Changes to Tax Withholding

The Tax Cut and Jobs Act (TCJA) made it difficult for taxpayers to estimate how much tax should be withheld from their paychecks.  Unfortunately, many under withheld and, as a result, either had to pay more or did not get as large of refund.

A new updated Form W-4 now reflects the changes of the TCJA.  This includes such things as the doubling of the standard deduction, eliminating personal exemptions, and limits on certain itemized deductions.  The new form is located at  www.irs.gov/pub/irs-pdf/fw4.pdf.

The new form will ask you to account for multiple jobs within your household, and to spell out the details of any other income that didn’t have taxes withheld, including interest, dividends and retirement income.  An additional section asks taxpayers to claim their dependents, and to factor in the $2,000 child tax credit for those under 17, or the $500 credit for other qualifying dependents.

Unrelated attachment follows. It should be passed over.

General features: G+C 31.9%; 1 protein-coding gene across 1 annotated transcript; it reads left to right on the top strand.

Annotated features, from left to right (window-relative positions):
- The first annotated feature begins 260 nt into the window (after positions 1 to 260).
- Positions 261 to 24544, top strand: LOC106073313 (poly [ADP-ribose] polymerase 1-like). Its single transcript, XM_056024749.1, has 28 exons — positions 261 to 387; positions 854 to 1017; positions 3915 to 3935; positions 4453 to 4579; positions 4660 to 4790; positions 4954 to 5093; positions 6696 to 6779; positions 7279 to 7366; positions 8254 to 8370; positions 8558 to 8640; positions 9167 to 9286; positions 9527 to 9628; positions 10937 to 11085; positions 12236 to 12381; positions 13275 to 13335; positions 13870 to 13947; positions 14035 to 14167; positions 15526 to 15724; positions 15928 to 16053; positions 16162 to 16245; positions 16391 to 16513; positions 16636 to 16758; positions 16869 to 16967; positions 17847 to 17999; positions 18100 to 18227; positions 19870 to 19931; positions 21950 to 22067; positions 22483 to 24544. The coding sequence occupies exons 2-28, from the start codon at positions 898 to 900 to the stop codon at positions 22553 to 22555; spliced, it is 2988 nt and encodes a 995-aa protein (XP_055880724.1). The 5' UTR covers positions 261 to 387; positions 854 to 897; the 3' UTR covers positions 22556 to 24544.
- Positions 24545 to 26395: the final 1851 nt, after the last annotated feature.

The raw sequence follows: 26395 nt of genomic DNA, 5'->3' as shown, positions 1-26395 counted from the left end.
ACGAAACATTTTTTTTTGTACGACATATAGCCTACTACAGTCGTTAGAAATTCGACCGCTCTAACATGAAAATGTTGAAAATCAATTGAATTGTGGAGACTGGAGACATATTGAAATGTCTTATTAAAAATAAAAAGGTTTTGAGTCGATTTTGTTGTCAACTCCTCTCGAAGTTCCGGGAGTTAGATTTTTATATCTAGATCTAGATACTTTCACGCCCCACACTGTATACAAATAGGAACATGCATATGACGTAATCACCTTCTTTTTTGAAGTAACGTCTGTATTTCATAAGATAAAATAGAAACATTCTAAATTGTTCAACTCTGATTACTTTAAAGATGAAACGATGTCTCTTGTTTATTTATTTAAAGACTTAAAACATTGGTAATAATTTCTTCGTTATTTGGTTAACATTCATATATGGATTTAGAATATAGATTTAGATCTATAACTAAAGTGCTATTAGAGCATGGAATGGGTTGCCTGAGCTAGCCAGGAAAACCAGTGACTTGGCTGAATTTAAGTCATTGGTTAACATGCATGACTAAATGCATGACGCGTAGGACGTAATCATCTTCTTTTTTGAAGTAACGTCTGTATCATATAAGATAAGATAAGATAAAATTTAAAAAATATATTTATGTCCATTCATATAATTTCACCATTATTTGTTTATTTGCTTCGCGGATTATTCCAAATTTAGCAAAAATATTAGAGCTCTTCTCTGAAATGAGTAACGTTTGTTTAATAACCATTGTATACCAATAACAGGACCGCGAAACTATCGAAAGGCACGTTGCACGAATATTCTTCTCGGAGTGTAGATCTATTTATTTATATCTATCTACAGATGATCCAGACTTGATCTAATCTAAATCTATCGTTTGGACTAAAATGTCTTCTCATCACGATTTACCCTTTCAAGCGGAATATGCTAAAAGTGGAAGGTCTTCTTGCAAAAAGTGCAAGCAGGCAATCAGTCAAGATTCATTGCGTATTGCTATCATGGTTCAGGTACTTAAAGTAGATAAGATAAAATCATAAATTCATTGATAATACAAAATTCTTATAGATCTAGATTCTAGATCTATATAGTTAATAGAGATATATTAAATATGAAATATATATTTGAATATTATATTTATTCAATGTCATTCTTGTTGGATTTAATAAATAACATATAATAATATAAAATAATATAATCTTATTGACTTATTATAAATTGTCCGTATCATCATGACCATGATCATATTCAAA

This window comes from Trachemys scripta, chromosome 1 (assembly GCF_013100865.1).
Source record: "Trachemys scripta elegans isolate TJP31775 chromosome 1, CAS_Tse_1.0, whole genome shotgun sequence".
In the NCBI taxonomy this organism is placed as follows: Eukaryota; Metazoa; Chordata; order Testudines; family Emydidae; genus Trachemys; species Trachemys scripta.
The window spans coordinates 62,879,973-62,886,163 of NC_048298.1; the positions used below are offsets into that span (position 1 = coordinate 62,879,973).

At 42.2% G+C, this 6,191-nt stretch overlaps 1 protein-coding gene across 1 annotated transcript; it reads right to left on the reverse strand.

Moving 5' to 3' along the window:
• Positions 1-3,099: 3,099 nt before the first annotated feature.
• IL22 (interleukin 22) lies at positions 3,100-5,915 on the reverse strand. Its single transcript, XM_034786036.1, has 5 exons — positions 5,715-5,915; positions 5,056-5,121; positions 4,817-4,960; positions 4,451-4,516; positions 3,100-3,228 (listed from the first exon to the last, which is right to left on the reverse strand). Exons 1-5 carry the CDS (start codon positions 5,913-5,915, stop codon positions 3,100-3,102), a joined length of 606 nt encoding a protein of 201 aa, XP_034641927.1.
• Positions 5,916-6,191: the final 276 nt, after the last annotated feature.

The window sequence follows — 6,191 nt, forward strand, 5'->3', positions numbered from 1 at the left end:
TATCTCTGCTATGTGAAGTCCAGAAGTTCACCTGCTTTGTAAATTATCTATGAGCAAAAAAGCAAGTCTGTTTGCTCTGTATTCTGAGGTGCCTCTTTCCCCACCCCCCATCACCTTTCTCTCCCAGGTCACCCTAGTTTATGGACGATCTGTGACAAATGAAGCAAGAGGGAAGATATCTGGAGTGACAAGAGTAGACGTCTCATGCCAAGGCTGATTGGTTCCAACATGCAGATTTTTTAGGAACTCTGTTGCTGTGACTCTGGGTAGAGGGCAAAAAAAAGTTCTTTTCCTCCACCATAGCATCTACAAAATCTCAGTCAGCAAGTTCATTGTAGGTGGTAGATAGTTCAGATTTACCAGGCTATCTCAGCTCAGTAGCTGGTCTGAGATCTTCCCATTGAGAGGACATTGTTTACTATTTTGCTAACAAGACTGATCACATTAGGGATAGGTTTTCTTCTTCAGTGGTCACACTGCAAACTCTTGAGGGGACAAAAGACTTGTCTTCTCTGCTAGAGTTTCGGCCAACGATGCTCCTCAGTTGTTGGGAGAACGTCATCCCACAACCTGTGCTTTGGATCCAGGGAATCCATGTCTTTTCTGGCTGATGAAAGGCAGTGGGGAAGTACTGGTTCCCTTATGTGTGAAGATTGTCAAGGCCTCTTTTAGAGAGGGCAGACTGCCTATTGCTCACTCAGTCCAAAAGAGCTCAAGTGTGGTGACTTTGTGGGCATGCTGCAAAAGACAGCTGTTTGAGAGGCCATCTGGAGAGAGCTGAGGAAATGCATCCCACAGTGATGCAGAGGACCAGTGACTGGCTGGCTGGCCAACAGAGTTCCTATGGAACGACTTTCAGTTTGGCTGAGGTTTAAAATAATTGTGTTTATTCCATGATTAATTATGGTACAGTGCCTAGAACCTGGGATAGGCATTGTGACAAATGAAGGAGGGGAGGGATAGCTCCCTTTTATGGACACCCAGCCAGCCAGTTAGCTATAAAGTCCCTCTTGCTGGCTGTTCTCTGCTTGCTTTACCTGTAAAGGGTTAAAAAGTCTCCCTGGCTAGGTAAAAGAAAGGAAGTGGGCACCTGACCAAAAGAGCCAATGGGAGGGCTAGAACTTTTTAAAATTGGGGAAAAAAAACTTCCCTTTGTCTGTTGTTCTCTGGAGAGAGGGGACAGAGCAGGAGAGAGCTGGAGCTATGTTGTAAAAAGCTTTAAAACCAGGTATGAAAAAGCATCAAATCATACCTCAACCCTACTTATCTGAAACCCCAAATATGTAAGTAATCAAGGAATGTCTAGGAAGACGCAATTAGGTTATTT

Retirees also need to reevaluate their withholding amounts.  They can use Form W-4V to withhold a flat rate from their Social Security check or Form W-4P to withhold from their pension.

Tax experts say the best way to fill out the new W-4 is to sit down with an expert or tax preparer – having last year’s Form 1040 in front of you.  Doing that, as well as adjusting for any significant income fluctuations that ocurred, will hopefully allow you to withhold the proper amount.